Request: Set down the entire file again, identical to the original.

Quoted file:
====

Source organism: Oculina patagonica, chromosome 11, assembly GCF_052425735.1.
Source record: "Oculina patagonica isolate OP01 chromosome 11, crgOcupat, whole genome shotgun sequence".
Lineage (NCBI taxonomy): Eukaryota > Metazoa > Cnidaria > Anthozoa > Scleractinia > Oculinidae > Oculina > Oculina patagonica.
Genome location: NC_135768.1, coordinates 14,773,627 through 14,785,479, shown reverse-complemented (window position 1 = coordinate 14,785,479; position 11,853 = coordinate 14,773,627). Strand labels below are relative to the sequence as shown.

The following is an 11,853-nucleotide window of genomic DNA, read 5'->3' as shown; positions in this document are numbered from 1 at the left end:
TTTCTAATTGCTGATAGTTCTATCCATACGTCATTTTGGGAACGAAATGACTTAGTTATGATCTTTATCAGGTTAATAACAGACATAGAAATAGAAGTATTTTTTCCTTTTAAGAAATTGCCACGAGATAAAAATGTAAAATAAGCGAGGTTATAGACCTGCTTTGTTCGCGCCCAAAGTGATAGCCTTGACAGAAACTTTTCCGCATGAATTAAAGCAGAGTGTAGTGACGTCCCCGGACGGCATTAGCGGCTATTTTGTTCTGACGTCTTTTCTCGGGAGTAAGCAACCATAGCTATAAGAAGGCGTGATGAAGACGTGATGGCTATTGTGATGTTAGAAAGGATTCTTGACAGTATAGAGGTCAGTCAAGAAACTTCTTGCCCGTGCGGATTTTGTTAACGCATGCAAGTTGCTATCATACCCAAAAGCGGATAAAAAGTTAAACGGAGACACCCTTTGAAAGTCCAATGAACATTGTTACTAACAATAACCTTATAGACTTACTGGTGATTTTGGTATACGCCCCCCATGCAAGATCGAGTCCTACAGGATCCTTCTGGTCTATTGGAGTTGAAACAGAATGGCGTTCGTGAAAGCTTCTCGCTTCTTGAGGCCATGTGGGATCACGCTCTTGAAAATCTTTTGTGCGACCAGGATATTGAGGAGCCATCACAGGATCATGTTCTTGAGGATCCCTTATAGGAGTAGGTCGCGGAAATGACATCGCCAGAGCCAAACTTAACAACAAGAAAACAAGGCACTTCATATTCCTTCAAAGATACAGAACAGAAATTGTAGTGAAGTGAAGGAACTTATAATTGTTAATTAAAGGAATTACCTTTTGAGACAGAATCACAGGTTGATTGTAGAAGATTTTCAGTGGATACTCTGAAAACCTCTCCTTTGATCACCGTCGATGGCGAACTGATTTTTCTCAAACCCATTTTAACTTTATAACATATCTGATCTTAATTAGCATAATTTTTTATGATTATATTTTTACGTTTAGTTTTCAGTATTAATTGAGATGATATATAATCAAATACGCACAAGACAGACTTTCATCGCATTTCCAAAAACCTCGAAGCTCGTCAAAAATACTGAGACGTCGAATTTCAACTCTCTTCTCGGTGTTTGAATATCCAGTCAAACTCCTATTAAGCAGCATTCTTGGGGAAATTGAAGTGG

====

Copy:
Source organism: Oculina patagonica, chromosome 11, assembly GCF_052425735.1.
Source record: "Oculina patagonica isolate OP01 chromosome 11, crgOcupat, whole genome shotgun sequence".
Lineage (NCBI taxonomy): Eukaryota > Metazoa > Cnidaria > Anthozoa > Scleractinia > Oculinidae > Oculina > Oculina patagonica.
Genome location: NC_135768.1, coordinates 14,773,627 through 14,785,479, shown reverse-complemented (window position 1 = coordinate 14,785,479; position 11,853 = coordinate 14,773,627). Strand labels below are relative to the sequence as shown.

The following is an 11,853-nucleotide window of genomic DNA, read 5'->3' as shown; positions in this document are numbered from 1 at the left end:
TTTCTAATTGCTGATAGTTCTATCCATACGTCATTTTGGGAACGAAATGACTTAGTTATGATCTTTATCAGGTTAATAACAGACATAGAAATAGAAGTATTTTTTCCTTTTAAGAAATTGCCACGAGATAAAAATGTAAAATAAGCGAGGTTATAGACCTGCTTTGTTCGCGCCCAAAGTGATAGCCTTGACAGAAACTTTTCCGCATGAATTAAAGCAGAGTGTAGTGACGTCCCCGGACGGCATTAGCGGCTATTTTGTTCTGACGTCTTTTCTCGGGAGTAAGCAACCATAGCTATAAGAAGGCGTGATGAAGACGTGATGGCTATTGTGATGTTAGAAAGGATTCTTGACAGTATAGAGGTCAGTCAAGAAACTTCTTGCCCGTGCGGATTTTGTTAACGCATGCAAGTTGCTATCATACCCAAAAGCGGATAAAAAGTTAAACGGAGACACCCTTTGAAAGTCCAATGAACATTGTTACTAACAATAACCTTATAGACTTACTGGTGATTTTGGTATACGCCCCCCATGCAAGATCGAGTCCTACAGGATCCTTCTGGTCTATTGGAGTTGAAACAGAATGGCGTTCGTGAAAGCTTCTCGCTTCTTGAGGCCATGTGGGATCACGCTCTTGAAAATCTTTTGTGCGACCAGGATATTGAGGAGCCATCACAGGATCATGTTCTTGAGGATCCCTTATAGGAGTAGGTCGCGGAAATGACATCGCCAGAGCCAAACTTAACAACAAGAAAACAAGGCACTTCATATTCCTTCAAAGATACAGAACAGAAATTGTAGTGAAGTGAAGGAACTTATAATTGTTAATTAAAGGAATTACCTTTTGAGACAGAATCACAGGTTGATTGTAGAAGATTTTCAGTGGATACTCTGAAAACCTCTCCTTTGATCACCGTCGATGGCGAACTGATTTTTCTCAAACCCATTTTAACTTTATAACATATCTGATCTTAATTAGCATAATTTTTTATGATTATATTTTTACGTTTAGTTTTCAGTATTAATTGAGATGATATATAATCAAATACGCACAAGACAGACTTTCATCGCATTTCCAAAAACCTCGAAGCTCGTCAAAAATACTGAGACGTCGAATTTCAACTCTCTTCTCGGTGTTTGAATATCCAGTCAAACTCCTATTAAGCAGCATTCTTGGGGAAATTGAAGTGG